Aston-by-Stone: Staffordshire: The pretty silhouette of the spire of St Saviour’s Church is what folks see at first, yet there is also the Catholic Church of St Michael in the grounds of Aston Hall, now run by a small group of nuns who care for sick and aging clergy. The relics of St Chad were rediscovered in the chapel at Aston Hall in 1838, where they had been hidden during the Reformation. Legend has it that a cross on the Hall’s boundary wall marks the spot where a monk was killed by lightning. There is a large pond and old osier bed, reflecting the connection to the potteries, that require baskets for transporting their products. A stream runs down to the pool at Aston Farm, which at one time provided the power for a waterwheel. This wheel still exists and was used to grind corn, and earlier this century to power a milking machine.

The name Aston is probably derived from the Anglo-Saxon for ‘Ashtown’ and was recorded in the Domesday book as Estone. It is an ancient crossing point, and a ford or bridge has existed there since the 15th century, and pre-dates the bridge in Stone. The main road from Stafford to Stone crossed the Trent in Aston until the Stafford-Stone turnpike was opened in 1761. The former is now a quiet lane, with a narrow humped-backed canal bridge on a bend and the banks are rich in wildflowers. There is an old wharf at Mill Farm, the site of a water-powered flint mill. Ground flints were also required by the Potteries.

St Savours Church: Situated in Church Lane, Aston, the church serves the area of Aston, and Little Stoke. 1846, the architect was James Trubsham, the steeple was added in 1870 by J R Botham. It is Gothic style and an A grade 2 listed building, with a stone with slate roof, nave, chancel, and north-west tower with broach steeple. It has a good east window by C A Gibbs and a WW2 memorial plaque. The parish church was built in the Early English style during the 1840s by local landowners, the Parker-Jervis family. As it was closed due to covid (i guess) there was no chance of getting inside to take any photos. It is recorded that the church has records from about 1870 circa, however there are older records going back to 625 AD, from the very foundation of the church, which clearly there had to be, as Karl’s 49 x Great Grandfather was there in his own time up until 494 AD.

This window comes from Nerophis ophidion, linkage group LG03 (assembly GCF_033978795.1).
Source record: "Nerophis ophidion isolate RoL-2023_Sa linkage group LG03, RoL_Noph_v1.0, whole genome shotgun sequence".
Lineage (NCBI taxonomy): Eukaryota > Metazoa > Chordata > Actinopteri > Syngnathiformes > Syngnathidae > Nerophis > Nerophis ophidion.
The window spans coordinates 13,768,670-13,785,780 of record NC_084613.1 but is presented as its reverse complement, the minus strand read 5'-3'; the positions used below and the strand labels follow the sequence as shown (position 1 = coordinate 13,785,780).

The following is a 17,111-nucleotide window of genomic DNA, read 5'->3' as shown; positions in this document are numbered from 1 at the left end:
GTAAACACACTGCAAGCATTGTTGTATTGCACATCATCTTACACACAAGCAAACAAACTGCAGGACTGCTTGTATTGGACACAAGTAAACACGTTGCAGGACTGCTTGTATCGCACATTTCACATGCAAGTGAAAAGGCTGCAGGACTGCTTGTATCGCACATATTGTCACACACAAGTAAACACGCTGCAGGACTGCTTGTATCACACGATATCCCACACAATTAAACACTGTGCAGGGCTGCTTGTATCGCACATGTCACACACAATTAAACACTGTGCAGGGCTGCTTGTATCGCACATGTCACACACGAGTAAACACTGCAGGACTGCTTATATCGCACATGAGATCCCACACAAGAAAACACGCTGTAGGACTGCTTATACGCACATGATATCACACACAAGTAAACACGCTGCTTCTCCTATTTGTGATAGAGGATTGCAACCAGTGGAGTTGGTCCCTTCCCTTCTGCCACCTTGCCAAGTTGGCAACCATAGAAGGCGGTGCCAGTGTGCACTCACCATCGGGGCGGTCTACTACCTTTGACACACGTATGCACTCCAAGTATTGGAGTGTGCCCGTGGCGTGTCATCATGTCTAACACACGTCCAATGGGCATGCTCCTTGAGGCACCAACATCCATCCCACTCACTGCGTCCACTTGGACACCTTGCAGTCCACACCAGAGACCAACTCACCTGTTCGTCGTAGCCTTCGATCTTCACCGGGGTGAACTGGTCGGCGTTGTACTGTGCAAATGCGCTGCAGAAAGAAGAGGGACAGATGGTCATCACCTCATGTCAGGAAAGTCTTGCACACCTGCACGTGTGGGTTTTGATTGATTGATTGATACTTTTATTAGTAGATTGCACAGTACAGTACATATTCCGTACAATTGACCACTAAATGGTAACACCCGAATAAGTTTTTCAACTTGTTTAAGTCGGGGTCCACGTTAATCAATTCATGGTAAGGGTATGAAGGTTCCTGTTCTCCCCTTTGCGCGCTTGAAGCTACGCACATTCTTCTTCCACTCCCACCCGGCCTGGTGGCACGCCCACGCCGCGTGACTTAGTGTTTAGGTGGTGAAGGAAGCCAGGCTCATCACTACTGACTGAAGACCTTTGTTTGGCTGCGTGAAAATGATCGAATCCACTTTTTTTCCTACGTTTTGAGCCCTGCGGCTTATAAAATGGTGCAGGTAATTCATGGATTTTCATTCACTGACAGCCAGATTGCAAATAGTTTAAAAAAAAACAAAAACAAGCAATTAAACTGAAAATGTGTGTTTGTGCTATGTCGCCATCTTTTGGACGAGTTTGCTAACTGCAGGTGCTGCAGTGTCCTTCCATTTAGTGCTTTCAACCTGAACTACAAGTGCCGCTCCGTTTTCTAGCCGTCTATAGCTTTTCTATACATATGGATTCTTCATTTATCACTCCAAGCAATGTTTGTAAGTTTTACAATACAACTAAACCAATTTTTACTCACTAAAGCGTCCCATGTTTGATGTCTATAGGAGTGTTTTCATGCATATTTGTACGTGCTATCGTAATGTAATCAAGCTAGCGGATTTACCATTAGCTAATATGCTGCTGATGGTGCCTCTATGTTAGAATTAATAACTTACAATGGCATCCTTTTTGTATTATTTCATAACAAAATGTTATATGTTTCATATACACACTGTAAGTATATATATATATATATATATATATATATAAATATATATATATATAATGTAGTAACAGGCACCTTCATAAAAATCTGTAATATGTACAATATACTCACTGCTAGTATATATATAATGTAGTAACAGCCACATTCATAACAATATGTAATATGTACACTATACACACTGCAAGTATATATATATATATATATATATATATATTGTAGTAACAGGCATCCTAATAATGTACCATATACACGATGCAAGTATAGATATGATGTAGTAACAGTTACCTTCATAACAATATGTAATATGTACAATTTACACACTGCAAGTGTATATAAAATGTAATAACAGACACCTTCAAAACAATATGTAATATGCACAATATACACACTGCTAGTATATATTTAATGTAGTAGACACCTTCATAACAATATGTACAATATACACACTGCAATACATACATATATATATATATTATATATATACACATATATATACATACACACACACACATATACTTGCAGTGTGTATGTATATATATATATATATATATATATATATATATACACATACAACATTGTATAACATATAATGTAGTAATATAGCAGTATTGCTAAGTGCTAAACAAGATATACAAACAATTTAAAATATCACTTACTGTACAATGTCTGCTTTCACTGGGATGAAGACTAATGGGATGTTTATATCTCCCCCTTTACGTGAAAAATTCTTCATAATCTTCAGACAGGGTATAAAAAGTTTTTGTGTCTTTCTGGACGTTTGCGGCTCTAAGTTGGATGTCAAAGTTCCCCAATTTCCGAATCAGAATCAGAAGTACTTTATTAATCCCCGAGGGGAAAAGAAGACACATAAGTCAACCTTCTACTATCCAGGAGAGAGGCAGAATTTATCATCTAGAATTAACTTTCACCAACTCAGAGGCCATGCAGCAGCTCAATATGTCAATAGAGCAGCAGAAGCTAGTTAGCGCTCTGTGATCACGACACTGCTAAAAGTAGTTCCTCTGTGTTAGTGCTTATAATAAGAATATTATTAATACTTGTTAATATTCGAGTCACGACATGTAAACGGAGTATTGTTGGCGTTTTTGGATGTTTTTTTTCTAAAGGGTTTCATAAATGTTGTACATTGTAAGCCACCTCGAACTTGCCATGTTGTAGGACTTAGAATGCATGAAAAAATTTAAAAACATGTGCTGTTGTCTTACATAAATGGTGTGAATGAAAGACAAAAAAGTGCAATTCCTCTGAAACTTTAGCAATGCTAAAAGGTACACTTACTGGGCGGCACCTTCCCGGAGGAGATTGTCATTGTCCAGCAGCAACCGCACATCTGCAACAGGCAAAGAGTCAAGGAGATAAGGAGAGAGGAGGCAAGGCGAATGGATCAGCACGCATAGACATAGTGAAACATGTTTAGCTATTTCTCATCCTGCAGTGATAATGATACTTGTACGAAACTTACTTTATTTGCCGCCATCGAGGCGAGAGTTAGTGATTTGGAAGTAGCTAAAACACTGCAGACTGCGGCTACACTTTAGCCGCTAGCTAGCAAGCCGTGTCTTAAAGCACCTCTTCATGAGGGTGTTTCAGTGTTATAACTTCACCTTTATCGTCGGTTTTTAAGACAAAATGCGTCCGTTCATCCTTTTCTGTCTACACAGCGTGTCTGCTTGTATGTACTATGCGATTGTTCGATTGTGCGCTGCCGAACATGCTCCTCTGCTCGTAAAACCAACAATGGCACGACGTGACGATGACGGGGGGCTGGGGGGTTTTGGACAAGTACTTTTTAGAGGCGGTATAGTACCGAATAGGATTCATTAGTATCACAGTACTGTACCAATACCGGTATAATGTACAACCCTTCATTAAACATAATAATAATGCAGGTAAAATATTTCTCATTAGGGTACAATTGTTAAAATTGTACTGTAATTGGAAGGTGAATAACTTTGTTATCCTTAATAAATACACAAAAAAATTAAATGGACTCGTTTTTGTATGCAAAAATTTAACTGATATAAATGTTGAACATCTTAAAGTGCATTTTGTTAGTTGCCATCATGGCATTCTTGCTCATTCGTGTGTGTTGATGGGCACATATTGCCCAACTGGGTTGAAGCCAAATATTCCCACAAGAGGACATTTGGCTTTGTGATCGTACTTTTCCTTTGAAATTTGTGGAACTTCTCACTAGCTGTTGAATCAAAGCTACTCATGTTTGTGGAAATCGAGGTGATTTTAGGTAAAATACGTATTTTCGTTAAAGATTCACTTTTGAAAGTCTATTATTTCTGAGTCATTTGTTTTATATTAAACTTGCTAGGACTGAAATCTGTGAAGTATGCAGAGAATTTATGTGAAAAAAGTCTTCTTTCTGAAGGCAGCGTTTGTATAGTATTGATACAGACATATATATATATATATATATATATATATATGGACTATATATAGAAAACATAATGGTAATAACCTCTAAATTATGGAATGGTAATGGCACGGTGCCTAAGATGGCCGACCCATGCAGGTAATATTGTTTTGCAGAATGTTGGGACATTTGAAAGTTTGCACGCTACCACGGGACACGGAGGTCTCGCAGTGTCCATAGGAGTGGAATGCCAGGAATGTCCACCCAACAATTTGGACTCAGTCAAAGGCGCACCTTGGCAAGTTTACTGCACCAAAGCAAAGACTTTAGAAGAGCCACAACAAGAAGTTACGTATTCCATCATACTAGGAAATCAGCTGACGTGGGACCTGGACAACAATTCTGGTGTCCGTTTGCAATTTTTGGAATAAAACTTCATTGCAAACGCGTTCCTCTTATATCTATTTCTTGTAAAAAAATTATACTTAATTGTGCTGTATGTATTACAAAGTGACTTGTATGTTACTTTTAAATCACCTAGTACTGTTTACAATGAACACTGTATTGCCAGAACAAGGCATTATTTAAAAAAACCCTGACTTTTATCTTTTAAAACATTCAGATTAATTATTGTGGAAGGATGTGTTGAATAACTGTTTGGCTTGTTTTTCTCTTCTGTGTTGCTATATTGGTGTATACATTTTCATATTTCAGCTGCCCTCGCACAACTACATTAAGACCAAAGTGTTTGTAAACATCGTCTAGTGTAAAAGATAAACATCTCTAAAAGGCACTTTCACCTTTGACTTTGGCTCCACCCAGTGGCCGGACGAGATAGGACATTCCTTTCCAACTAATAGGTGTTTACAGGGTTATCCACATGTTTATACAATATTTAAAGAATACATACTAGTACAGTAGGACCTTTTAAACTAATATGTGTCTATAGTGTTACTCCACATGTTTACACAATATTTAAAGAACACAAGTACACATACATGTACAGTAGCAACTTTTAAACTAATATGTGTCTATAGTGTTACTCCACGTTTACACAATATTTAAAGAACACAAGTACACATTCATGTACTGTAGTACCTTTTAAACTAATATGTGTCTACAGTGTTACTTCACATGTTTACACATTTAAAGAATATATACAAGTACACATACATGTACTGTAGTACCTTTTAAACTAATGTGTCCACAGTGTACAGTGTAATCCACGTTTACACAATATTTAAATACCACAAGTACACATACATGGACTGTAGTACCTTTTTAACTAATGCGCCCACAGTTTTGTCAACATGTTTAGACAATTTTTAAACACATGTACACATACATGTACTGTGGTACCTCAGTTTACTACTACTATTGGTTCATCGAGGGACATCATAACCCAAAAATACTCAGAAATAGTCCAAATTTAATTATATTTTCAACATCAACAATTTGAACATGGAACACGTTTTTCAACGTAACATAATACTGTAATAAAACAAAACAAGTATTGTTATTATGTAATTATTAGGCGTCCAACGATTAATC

Upon the church building are carvings of geometric pyramid shapes (meaningful in Craft) and a Lord and Lady take guard over the entrance, while round the back of the church a secret path leads to a treasured building with an angel keeping a silent watch… <click to enlarge>

Symbols in stone, an angel guards a secret path to a building unspoken of, and the Lord and Lady stay silent…..

After doing some research on the internet it seems that the mysterious building is the Parker Jervis Mausoleum, which sadly gives the appearance of being very unattended, but maybe it is meant to look that way? It is a Grade 2 listed building built in 1864 by John Wood for the Parker Jervis family of Aston Hall, made from Hollington sandstone ashlar. It is rectangular on the plan with walls having a pronounced batter with roll moulded cornice in the Doric style. <interestingly a few masonic references here> A blocking course conceals a flat roof of stone,with a straight head doorway on the short side, with plain lintel and a plank door with wrought-iron hinges. The mausoleum is sunk into the ground of the churchyard with roughly hewn sandstone retaining walls. It was erected at the expense of the Honourable Edward Swinfen Parker Jervis of Little Aston Hall and his son Edward John Parker Jervis of Aston House, Aston by Stone, and consecrated on 9th April 1864. I do not know whom Parker Jervis was, apart from being a prominent person in his day, or if anyone (or anything for that matter) is still lain inside the mausoleum, but it is a fascinating and secretive building hidden away as it is, and one cannot but wonder why? Maybe more rresearch for another day…..

http://www.mmtrust.org.uk/mausolea/view/491/Parker_Jervis_Mausoleum

Grail Bloodline Connections:

  • Nascien Desposyni, the name of which later became the Fordham line/surname. He visited the area in 466AD (lived 450-494 Sommant, France) and is Karl’s 49 x GGF.

Day One: Tuesday 29th July 2021: Our Lady & Saint Nicholas Church: Liverpool. The Anglican Parish Church of Liverpool is on a site said to have been a place of worship since at least the 1250s. The church is situated close to the River Mersey near the Pier Head and controls a prominent view. One would have thought it to be easy to locate, right on the river front as such, but what with all the road-works in the area and placement of the windows and other things within the car, we ended up driving around for a bit before finally seeing it! Of course Liverpool is a very vibrant and busy city with lots of regeneration going on, especially in the waterfront area where we were.